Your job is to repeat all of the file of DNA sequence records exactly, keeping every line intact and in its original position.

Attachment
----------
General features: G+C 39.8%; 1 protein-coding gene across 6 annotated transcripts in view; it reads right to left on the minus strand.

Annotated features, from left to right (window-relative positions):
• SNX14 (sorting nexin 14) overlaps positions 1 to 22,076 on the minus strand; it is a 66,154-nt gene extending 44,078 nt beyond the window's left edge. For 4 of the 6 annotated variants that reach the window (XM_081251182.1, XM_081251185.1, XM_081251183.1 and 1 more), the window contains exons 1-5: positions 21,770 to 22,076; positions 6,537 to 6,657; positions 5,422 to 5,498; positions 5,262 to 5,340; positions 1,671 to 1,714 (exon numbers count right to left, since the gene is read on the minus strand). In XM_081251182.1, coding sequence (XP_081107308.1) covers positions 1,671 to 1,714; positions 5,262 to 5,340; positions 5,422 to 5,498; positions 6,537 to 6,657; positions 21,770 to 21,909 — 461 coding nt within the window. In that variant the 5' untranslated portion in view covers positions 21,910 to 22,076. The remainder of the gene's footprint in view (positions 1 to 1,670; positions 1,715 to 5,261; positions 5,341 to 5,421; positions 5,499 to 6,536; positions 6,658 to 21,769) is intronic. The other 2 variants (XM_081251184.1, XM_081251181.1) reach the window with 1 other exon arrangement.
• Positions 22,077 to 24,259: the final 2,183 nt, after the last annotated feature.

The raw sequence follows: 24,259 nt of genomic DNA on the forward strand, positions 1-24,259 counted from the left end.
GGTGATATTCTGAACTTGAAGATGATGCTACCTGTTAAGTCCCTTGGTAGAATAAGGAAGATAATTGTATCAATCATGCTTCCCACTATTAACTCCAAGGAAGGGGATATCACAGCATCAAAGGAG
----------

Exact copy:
General features: G+C 39.8%; 1 protein-coding gene across 6 annotated transcripts in view; it reads right to left on the minus strand.

Annotated features, from left to right (window-relative positions):
• SNX14 (sorting nexin 14) overlaps positions 1 to 22,076 on the minus strand; it is a 66,154-nt gene extending 44,078 nt beyond the window's left edge. For 4 of the 6 annotated variants that reach the window (XM_081251182.1, XM_081251185.1, XM_081251183.1 and 1 more), the window contains exons 1-5: positions 21,770 to 22,076; positions 6,537 to 6,657; positions 5,422 to 5,498; positions 5,262 to 5,340; positions 1,671 to 1,714 (exon numbers count right to left, since the gene is read on the minus strand). In XM_081251182.1, coding sequence (XP_081107308.1) covers positions 1,671 to 1,714; positions 5,262 to 5,340; positions 5,422 to 5,498; positions 6,537 to 6,657; positions 21,770 to 21,909 — 461 coding nt within the window. In that variant the 5' untranslated portion in view covers positions 21,910 to 22,076. The remainder of the gene's footprint in view (positions 1 to 1,670; positions 1,715 to 5,261; positions 5,341 to 5,421; positions 5,499 to 6,536; positions 6,658 to 21,769) is intronic. The other 2 variants (XM_081251184.1, XM_081251181.1) reach the window with 1 other exon arrangement.
• Positions 22,077 to 24,259: the final 2,183 nt, after the last annotated feature.

The raw sequence follows: 24,259 nt of genomic DNA on the forward strand, positions 1-24,259 counted from the left end.
GGTGATATTCTGAACTTGAAGATGATGCTACCTGTTAAGTCCCTTGGTAGAATAAGGAAGATAATTGTATCAATCATGCTTCCCACTATTAACTCCAAGGAAGGGGATATCACAGCATCAAAGGAG